By Edward Lambert
Janet Yellen gave a speech where she posed four questions to economists in general seeking answers. The first question she asked was this...
The Influence of Demand on Aggregate Supply
The first question I would like to pose concerns the distinction between aggregate supply and aggregate demand: Are there circumstances in which changes in aggregate demand can have an appreciable, persistent effect on aggregate supply?
"Prior to the Great Recession, most economists would probably have answered this question with a qualified "no." They would have broadly agreed with Robert Solow that economic output over the longer term is primarily driven by supply - the amount of output of goods and services the economy is capable of producing, given its labor and capital resources and existing technologies. Aggregate demand, in contrast, was seen as explaining shorter-term fluctuations around the mostly exogenous supply-determined longer-run trend."
Janet Yellen is really asking for research into effective demand. She sees a weakness in aggregate demand affecting aggregate supply or potential output. That is effective demand, but she cannot even use the term effective demand because economists do not understand it.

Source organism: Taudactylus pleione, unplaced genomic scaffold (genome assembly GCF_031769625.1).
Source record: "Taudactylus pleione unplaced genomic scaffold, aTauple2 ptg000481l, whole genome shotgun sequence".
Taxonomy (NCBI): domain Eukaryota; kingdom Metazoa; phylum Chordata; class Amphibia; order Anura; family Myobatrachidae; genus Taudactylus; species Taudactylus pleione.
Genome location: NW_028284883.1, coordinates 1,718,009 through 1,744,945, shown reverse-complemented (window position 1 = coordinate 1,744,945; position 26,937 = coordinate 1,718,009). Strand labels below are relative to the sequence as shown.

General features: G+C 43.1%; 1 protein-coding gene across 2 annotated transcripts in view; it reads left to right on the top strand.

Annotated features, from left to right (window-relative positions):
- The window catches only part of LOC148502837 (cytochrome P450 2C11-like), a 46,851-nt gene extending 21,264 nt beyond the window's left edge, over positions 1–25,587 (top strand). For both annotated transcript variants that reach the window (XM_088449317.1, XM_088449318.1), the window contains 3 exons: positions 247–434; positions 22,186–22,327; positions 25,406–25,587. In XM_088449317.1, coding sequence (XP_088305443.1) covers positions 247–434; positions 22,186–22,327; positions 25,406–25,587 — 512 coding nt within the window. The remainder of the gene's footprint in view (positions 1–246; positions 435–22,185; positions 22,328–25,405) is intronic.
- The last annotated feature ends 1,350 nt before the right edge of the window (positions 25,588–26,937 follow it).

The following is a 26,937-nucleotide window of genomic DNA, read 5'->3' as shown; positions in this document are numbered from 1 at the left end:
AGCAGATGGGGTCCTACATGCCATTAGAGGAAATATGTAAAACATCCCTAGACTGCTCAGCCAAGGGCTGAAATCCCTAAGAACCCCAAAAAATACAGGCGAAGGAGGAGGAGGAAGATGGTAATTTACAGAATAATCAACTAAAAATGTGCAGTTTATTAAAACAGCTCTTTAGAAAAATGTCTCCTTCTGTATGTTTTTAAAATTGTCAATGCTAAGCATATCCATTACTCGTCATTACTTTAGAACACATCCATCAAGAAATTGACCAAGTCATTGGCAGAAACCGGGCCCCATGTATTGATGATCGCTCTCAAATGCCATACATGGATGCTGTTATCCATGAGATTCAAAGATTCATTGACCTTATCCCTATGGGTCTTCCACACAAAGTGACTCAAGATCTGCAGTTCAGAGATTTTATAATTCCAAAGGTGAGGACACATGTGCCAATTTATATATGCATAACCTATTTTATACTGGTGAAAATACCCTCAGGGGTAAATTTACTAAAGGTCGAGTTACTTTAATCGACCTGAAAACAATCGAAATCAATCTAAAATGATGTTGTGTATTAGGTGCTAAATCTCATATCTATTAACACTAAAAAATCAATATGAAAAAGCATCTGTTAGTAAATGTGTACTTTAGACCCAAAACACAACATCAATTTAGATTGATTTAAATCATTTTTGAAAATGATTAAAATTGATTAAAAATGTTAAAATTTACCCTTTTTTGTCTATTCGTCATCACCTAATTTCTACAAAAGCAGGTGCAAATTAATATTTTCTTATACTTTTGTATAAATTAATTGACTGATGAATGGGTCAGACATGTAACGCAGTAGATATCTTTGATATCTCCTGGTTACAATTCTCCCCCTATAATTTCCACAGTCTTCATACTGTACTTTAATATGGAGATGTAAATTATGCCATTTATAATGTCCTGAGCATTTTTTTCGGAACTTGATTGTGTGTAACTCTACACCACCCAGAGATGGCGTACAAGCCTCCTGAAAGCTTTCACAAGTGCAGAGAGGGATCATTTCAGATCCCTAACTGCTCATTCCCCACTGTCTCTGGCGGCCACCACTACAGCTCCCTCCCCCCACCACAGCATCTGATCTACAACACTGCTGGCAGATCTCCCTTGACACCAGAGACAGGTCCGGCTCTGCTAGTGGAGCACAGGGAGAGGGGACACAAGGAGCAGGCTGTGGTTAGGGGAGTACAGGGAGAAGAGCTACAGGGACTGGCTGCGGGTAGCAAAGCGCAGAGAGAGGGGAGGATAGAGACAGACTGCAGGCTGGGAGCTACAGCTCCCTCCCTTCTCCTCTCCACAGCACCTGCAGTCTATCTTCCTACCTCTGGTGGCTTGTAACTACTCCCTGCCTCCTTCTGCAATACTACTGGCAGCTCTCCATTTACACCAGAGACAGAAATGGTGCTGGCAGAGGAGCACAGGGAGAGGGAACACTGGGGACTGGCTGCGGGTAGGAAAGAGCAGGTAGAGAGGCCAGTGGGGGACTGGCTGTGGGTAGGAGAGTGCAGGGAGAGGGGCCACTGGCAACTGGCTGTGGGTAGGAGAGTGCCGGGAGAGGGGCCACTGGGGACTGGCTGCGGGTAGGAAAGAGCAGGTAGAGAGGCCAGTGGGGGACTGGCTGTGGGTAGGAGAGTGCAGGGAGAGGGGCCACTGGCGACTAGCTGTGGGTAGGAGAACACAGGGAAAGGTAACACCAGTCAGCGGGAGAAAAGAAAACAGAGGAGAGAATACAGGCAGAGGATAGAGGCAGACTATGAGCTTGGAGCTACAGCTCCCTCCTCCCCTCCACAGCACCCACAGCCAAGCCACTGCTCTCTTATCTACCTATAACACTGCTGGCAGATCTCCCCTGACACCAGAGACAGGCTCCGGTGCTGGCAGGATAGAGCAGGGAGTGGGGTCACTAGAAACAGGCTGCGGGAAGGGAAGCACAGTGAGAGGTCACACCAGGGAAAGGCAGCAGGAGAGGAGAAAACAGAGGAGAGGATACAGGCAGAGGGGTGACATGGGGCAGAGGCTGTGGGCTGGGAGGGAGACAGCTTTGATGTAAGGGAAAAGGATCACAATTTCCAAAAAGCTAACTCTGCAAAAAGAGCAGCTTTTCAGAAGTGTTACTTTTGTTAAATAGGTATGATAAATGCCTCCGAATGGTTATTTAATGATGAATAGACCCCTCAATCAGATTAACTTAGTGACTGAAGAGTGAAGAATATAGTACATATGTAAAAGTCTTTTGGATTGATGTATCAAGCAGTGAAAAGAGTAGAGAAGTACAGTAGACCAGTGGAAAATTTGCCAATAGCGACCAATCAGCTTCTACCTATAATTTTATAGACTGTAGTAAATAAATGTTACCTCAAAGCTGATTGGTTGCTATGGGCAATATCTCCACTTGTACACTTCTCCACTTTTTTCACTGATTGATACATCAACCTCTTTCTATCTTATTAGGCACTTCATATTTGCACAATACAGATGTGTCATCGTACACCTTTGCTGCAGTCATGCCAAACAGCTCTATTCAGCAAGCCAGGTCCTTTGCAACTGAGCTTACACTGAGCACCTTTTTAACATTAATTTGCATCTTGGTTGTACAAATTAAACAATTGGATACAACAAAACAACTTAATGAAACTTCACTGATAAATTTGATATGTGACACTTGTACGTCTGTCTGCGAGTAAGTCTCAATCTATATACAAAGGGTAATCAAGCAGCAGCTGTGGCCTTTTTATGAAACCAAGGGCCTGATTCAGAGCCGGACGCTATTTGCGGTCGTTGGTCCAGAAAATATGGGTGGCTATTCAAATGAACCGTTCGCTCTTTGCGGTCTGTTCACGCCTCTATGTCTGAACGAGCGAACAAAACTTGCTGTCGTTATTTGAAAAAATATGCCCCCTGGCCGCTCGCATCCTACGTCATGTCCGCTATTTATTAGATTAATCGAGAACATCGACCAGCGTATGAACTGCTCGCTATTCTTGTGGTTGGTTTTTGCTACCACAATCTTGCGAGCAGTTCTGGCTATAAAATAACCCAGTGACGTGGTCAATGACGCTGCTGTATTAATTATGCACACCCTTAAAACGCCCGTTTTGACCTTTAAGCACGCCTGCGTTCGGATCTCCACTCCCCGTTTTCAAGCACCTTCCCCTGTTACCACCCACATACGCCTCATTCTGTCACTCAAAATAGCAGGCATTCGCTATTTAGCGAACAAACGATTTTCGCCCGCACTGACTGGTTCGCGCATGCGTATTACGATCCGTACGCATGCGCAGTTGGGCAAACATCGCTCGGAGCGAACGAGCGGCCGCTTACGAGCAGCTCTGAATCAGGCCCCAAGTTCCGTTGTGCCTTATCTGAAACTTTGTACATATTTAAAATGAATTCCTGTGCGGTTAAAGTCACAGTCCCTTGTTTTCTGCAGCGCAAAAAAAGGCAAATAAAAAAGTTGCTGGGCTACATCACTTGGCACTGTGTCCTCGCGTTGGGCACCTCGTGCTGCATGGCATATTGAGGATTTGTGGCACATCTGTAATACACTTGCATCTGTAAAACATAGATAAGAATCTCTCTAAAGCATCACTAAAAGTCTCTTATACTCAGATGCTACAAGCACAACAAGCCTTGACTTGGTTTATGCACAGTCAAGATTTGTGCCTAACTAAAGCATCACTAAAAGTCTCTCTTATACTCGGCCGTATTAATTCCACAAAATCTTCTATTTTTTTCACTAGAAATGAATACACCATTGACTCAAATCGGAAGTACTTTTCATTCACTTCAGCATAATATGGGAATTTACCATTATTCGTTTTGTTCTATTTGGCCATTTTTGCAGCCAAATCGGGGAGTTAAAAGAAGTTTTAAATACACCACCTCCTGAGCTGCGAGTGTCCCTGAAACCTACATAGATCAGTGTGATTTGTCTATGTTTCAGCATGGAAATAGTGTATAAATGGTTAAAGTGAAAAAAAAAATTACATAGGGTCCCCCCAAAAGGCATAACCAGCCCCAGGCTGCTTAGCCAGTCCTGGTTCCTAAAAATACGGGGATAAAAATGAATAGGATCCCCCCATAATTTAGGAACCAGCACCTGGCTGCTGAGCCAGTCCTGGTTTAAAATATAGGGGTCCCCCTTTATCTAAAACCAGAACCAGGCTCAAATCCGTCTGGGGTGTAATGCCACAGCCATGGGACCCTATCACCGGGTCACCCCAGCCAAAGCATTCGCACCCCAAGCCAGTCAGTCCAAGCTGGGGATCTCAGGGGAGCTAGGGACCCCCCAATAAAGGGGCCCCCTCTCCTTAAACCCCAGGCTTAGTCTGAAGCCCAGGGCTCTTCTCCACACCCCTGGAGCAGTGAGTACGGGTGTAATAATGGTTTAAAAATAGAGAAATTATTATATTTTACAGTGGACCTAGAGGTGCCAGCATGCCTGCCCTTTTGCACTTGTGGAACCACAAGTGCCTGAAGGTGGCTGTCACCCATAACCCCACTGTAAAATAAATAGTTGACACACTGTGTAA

I have been researching effective demand for four years. I have seen really a complete lack of understanding of what effective demand is among economists. It surprises me that Janet Yellen would be calling for research on its dynamics.
She does not really understand effective demand yet though. She goes on in her speech about hysteresis which is a short-term shock, which produces a long-run effect. Effective demand is not a short-run shock. It is based on the relative strength of labor share to profit share. A lower labor share sets a lower limit upon potential output. And the drop in labor share is not short-term. It has been constant for years since the crisis.
I have models that can be built on by other researchers. It truly is important for economics to finally understand and define effective demand.